Last August, the Province announced a new recycling program that will improve its effectiveness and will transfer responsibility from municipalities to the “Producers”, that is to the companies that design, create and market packaging, paper and paper products. The program should reduce the amount of plastic finding its way into waterways and oceans and will be phased in between Jan 2023 and December 2025. When operational, the cost of all recycling will transfer away from the County and save almost $3M per year. At their next Council meeting on 17 June, County Council will be asked to approve a staff recommendation to begin the transition on 1 January 2023 and to adopt Option 2 of three alternative scenarios. More detail below.
The reason for the early date is to enable the sale of the MRF (Material Recovery Facility) in Grafton to a Producer entity who will be doing recycling and also to realize savings as soon as possible.
To be clear, the companies producing the waste will be responsible for recycling it – including the cost of doing that.
Work is in three phases:
- Wind-up plan to be submitted to the Province by 31 August 2020 and approved by the end of 2020.
- Planning, preparation and development of an implementation plan over the period of January 1, 2021 through to December 31, 2022.
- Transition phase planned to be implemented and expected to commence no sooner than January 1, 2023 and be completed by no later than December 31, 2025
All municipalities with a population more than 5000 are required to have Blue Box and Yard waste programs. As a result, there are 240 separately designed and managed Blue Box Recycling programs in the Province. Up to 30% of Blue Box content ends up in landfills. In 2016, the Waste-Free Ontario Act required producers to be responsible for their products and accountable for recovering resources and diverting their materials from landfill.
In 2018 and 2019, this was taken further with the following objectives:
- Standardization across the Province of what can be recycled in offices, parks, public spaces and homes;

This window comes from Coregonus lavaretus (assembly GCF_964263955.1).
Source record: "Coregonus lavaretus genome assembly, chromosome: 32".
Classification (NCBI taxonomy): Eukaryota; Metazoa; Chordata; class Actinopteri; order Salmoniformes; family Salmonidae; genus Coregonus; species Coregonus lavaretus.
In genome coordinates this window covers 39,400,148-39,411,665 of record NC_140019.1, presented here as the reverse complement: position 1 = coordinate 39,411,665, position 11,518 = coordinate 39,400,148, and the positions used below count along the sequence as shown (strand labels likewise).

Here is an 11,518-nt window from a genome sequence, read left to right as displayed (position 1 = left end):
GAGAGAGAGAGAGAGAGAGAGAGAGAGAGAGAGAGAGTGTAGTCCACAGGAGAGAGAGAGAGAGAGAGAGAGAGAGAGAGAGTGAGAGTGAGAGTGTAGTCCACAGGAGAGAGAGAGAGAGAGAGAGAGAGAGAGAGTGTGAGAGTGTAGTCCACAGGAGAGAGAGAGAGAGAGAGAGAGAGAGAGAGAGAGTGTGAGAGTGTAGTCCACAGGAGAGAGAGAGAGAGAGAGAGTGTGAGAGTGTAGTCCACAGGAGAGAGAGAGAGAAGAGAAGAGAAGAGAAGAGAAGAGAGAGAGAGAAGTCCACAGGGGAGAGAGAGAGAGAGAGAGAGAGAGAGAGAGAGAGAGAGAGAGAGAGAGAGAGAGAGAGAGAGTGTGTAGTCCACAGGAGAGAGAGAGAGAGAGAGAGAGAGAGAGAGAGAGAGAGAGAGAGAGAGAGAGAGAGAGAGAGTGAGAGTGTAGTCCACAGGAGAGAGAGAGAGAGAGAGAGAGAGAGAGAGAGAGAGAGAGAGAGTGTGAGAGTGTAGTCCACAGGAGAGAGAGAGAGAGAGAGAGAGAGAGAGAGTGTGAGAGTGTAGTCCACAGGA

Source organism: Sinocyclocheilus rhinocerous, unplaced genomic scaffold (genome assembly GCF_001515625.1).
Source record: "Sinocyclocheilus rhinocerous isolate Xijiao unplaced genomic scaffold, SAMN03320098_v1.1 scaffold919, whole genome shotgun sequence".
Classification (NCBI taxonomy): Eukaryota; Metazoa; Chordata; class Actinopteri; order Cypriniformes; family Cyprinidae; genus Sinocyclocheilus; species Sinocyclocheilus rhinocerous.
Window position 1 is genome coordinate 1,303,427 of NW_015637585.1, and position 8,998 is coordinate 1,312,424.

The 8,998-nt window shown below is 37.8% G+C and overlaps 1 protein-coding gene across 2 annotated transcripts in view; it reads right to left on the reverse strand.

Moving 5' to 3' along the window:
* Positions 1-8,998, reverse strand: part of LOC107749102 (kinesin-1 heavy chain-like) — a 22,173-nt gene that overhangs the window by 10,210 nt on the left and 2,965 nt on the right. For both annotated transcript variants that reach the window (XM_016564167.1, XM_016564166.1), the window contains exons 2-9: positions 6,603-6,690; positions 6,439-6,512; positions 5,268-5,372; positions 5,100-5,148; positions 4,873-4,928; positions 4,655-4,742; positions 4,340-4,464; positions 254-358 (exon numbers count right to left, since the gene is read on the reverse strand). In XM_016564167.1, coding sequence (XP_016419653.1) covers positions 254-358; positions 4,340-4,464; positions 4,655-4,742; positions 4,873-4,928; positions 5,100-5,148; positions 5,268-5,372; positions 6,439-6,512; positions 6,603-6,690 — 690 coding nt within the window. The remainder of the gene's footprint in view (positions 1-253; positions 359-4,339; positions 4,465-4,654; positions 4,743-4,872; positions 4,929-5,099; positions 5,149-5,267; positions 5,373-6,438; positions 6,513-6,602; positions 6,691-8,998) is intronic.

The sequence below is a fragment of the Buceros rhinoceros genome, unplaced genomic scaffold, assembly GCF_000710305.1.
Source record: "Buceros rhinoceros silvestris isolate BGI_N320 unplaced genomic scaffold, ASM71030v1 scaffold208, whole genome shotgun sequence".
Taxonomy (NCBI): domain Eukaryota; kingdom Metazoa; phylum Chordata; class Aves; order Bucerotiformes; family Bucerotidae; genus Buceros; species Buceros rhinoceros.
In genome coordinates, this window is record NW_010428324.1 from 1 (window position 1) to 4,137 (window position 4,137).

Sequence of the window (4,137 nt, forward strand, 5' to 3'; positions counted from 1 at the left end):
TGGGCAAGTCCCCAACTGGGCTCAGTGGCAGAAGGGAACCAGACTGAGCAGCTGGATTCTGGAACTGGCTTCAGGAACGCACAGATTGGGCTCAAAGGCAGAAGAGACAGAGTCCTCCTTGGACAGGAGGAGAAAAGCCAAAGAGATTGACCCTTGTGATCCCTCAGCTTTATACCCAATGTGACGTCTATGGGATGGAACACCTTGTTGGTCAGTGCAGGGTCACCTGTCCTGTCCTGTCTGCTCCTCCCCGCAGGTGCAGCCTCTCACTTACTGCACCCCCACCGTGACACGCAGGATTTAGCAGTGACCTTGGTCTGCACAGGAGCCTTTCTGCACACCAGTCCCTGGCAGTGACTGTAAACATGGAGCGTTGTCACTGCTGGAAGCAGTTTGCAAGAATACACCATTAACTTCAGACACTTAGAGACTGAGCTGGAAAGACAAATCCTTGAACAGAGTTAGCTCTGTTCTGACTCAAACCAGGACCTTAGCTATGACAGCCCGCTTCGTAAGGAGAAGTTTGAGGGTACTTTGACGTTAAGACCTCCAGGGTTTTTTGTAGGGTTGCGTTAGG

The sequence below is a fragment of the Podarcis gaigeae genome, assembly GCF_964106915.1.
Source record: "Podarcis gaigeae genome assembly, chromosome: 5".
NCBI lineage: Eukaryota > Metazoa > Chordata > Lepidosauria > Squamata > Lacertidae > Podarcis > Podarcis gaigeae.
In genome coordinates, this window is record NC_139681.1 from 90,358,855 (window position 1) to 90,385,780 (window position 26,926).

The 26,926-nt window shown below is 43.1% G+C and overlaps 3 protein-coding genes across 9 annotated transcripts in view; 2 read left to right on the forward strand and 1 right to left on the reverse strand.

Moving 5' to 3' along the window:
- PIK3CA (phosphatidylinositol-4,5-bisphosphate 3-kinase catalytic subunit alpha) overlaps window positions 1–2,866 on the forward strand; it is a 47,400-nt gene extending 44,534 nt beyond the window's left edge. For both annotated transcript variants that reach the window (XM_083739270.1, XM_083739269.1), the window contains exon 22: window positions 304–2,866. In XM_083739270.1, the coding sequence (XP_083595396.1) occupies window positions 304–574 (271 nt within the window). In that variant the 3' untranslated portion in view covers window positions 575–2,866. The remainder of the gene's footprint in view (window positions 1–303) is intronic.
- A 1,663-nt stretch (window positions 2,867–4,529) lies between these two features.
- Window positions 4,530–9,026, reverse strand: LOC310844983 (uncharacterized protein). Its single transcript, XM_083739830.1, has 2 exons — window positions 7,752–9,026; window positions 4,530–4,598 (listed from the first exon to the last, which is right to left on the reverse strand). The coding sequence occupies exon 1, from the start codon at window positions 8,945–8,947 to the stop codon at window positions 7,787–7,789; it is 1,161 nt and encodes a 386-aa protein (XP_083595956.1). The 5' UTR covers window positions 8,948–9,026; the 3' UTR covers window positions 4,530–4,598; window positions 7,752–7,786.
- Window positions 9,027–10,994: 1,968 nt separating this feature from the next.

- Improve diversion rates and increase what materials can be recycled;
- Reduce litter and waste in communities and parks;
- Improve Ontario’s Blue Box program by requiring producers to pay for the recycling of the products they produce, through achieving producer responsibility; and
- Maintain or improve frequency of Blue Box collection.
The three implementation options considered by staff were (summarized):
- No Longer Providing Blue Box Recycling Services – that is, sell the MRF and do none of the services related to Blue Box recyclables.
- Continue to Provide Collection, but Cease MRF Operations – that is, sell the MRF but continue to administer and oversee a contract to have Blue Box recyclables collected from residents. Some efficiencies gained with one large collection contract for Recyclables, Organic Waste, and Leaf & Yard Waste versus a collection contract that did not include the collection of Blue Box materials.
- Continue to Provide Collection and Processing of Blue Box Material. The County would bid on, and compete against the private sector for a processing Contract, and that contract would also likely require the County to process more than just recyclable materials from within the County. The County would have to enter into a contract with Producers and assume the risks associated with the terms and conditions of that contract.
It was noted that Options 1 and 2 would lead to the loss of 30 full time and 11 part time positions. If the MRF is sold as an operating entity, many of these jobs might be saved. This is one reason to transition early so that the MRF could be sold as an operating entity instead of being dismantled.
Staff recommend that the transition begins on 1 January 2023 and to adopt Option 2. County Council will approve this (or not) at their meeting on June 17.
The transition date is not firm – it would be a recommendation/request to the Province.
Also note that this change will not affect garbage collection – only recycling.
Update – 17 June 2020
At the County Council meeting on 17 June 2020, some items were clarified:
- The Council motion simply expresses preferences and intention and is not binding. Producers and the Province will have the final say.
- Option 1 where the County fully exits recycling is entirely under the control of the County but Options 2 and 3 depend on successful negotiations between the County and the Producers. So the County does not in fact have any guarantee that their preference will be honoured.
- There would be no penalty for any changes to current contracts that the County has with recycling contractors.
- The MRF is significantly smaller than usual for such facilities (a ratio of 18 to 50) so the MRF may not be attractive to a potential buyer. Also private wages are lower than paid by the County.
- Current MRF employees have been notified of what’s happening.
- Council passed the recommended motion with Option 2 but understands that if negotiations are not successful, then Option 1 will be the fall back.